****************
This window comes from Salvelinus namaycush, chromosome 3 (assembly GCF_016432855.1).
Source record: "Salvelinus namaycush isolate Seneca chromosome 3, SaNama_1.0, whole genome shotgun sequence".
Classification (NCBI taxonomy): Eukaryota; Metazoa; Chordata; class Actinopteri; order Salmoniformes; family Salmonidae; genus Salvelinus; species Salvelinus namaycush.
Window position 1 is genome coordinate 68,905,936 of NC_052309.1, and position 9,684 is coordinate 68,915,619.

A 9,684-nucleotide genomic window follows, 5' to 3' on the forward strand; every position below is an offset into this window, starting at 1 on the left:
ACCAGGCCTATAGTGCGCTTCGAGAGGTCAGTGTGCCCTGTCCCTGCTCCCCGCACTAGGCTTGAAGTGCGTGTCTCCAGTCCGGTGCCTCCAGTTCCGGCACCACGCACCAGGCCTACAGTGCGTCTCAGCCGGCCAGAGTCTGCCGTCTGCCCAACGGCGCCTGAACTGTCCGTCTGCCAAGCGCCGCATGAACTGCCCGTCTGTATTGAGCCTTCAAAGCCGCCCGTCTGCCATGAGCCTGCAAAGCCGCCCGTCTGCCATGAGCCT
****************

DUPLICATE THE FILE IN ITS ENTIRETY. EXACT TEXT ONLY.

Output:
This window comes from Salvelinus namaycush, chromosome 3 (assembly GCF_016432855.1).
Source record: "Salvelinus namaycush isolate Seneca chromosome 3, SaNama_1.0, whole genome shotgun sequence".
Classification (NCBI taxonomy): Eukaryota; Metazoa; Chordata; class Actinopteri; order Salmoniformes; family Salmonidae; genus Salvelinus; species Salvelinus namaycush.
Window position 1 is genome coordinate 68,905,936 of NC_052309.1, and position 9,684 is coordinate 68,915,619.

A 9,684-nucleotide genomic window follows, 5' to 3' on the forward strand; every position below is an offset into this window, starting at 1 on the left:
ACCAGGCCTATAGTGCGCTTCGAGAGGTCAGTGTGCCCTGTCCCTGCTCCCCGCACTAGGCTTGAAGTGCGTGTCTCCAGTCCGGTGCCTCCAGTTCCGGCACCACGCACCAGGCCTACAGTGCGTCTCAGCCGGCCAGAGTCTGCCGTCTGCCCAACGGCGCCTGAACTGTCCGTCTGCCAAGCGCCGCATGAACTGCCCGTCTGTATTGAGCCTTCAAAGCCGCCCGTCTGCCATGAGCCTGCAAAGCCGCCCGTCTGCCATGAGCCT